So my post from the other day about the CBC’s preoccupation with the Icelanders’ alleged elf fixation garnered a fair bit of attention. There were a lot of referrals, some social media sites picked it up, and predictably most of the attention came from Canada.
Seeing as how the tone of the post was, um, slightly critical, I was somewhat surprised to receive a friendly email from one of the producers of The Current, Kristin somebodyorother, last Sunday. She had read my post, and wanted to ask if I would be interested in being on their show next Thursday [yesterday] to, and-I-quote, “critique or [sic] elf segment and to talk more generally about Iceland’s economy.”
You know, I was delighted, and very pleased that the CBC was willing to exercise in a bit of self-critique. However, before going further I thought I had better listen to the original programme, which I just hadn’t made time to do before then. So at the first available opportunity I settled down in front of my computer with my tea and knitting [no, really] for a listen.
And … *oh, groan*
First they had that guy on from the elf school who I’d never even heard of before Howard somebodyorother called me and told me about him. Then they had some older man talking about his experiences with hidden people as a boy, and finally Terry Gunnell from the U of I who — with all due respect for the elderly man’s beliefs — tried to impart a modicum of dignity into the discussion.
What really irked me, however, was that they kept re-hashing that stupid bit from the Vanity Fair article that claimed Alcoa had hired someone to inspect their land to make sure there was no elf habitation there before they started construction.
OK. How many times does this have to be said: that did NOT happen. Even without confirmation I knew it hadn’t happened, but just to double-check I asked Jonas – who wrote that retort to the VF piece in New York Magazine, if he had checked with Alcoa’s rep. And he had. And she had said precisely what Jonas writes in his article, to wit:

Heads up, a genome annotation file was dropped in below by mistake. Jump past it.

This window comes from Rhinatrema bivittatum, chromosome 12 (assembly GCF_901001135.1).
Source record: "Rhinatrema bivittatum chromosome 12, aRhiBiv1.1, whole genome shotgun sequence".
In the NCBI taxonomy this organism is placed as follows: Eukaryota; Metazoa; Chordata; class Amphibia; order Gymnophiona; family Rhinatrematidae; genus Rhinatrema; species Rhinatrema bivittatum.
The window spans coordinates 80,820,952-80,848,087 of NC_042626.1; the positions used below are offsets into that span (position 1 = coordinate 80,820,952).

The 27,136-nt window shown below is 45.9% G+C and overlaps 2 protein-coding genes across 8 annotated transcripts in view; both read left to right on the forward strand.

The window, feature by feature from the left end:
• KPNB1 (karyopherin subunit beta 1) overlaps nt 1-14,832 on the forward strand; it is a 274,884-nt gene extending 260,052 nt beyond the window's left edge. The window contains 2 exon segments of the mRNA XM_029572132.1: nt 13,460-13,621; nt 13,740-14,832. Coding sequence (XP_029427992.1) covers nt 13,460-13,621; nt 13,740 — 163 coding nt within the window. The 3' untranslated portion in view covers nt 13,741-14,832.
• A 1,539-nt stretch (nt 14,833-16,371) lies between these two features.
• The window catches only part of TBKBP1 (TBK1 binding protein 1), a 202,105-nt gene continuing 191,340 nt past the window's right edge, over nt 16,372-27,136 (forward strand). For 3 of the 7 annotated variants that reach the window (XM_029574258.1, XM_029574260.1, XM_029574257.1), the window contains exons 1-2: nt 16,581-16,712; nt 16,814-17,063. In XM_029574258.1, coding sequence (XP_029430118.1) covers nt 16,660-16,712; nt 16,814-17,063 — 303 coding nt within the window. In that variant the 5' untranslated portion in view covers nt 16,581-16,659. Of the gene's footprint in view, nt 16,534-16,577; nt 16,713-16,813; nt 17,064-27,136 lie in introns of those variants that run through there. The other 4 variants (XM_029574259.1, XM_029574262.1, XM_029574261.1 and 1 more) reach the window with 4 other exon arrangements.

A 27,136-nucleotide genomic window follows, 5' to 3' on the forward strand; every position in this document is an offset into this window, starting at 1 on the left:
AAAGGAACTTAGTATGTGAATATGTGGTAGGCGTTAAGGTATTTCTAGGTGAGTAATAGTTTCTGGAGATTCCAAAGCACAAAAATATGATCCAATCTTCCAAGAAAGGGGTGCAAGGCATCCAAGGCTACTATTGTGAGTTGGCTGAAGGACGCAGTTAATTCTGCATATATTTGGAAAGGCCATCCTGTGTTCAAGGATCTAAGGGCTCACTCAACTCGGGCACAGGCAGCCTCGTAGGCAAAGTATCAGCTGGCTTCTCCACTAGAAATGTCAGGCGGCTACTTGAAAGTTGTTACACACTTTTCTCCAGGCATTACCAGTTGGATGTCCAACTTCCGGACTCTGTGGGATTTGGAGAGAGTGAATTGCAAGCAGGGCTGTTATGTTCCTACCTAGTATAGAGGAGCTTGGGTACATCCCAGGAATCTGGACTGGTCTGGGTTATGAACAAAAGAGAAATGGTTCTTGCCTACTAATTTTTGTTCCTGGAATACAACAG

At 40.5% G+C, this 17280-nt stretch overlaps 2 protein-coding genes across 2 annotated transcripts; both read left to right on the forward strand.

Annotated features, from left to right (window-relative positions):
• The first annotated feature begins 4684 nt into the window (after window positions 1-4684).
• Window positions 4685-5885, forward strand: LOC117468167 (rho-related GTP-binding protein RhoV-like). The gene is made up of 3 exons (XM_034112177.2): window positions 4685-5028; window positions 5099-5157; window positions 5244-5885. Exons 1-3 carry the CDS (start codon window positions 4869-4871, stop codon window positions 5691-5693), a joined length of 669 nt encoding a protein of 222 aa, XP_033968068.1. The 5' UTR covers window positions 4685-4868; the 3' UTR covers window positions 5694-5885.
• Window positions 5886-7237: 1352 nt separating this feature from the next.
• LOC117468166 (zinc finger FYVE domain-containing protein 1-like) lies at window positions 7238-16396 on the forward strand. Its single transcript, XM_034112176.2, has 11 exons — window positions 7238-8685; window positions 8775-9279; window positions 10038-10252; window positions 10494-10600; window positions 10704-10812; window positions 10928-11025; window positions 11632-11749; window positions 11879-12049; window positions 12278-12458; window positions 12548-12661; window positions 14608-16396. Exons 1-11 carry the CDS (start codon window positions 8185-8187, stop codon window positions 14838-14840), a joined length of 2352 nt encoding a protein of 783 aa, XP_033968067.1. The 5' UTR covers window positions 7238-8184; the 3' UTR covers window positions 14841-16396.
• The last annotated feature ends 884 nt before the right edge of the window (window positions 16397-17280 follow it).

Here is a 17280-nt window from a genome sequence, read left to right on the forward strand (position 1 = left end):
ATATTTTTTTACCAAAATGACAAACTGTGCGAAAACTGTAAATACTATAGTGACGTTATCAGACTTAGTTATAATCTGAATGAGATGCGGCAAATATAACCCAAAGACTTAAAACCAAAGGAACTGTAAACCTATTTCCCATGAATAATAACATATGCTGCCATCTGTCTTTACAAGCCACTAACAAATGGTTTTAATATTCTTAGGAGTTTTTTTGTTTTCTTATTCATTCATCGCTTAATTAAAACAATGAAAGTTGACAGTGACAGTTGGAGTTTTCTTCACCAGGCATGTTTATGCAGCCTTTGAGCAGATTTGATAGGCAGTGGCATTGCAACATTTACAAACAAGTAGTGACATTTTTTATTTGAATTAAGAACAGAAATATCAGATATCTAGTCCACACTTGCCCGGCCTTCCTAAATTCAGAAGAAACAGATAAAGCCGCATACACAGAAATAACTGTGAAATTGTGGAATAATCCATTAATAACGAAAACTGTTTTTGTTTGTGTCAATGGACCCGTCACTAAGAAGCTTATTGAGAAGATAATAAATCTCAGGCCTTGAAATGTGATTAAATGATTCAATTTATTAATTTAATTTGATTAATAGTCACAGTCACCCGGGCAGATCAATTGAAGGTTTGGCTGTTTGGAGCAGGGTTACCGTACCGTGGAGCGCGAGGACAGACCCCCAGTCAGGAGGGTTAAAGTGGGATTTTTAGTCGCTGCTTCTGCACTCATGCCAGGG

As for Alcoa, their rep believes Lewis is likely referring to a law regarding environmental-impact assessments. The assessment includes an archaeological survey to ensure no important artifacts or ruins are destroyed, and the site’s history is also surveyed to see if it was ever named in any Icelandic folklore. And yes, some of that folklore involves elves.
And the CBC’s producers knew this. In fact, Howard SBOO and YT had had this conversation when he originally called me up. And yet during the programme they persisted in going over it again and again – how Alcoa had hired someone to make sure there were no elves living on their site.
So I wrote an email back to Kristin SBOO and said I’d be happy to be on their show. I also gave her kudos for inviting me despite my public criticism of their earlier programme. And I expressed my surprise that their host had repeatedly gone over the same old chestnut about the Alcoa thing when their producer was fully aware of the fact that it was false.
And guess what? – I never heard from her again.
I must say, I’m not surprised. But I am a little disappointed because I would have liked to have told their listeners a little bit about why I think the Icelanders developed these beliefs, what it is in the landscape and the climate of this country that facilitated this folklore. Ah well. Happily for me, I have this little blog — meaning, dear readers, that this is not the end of our elf discussion. Stay tuned.
A gentle, springtime rain – just delightful. I haven’t been out yet but something tells me it is amazing out there – that moment before the flowers poke their heads up out of the earth. Temps are 9C [48F], the sun rose at 6.38 and sets at 8.35.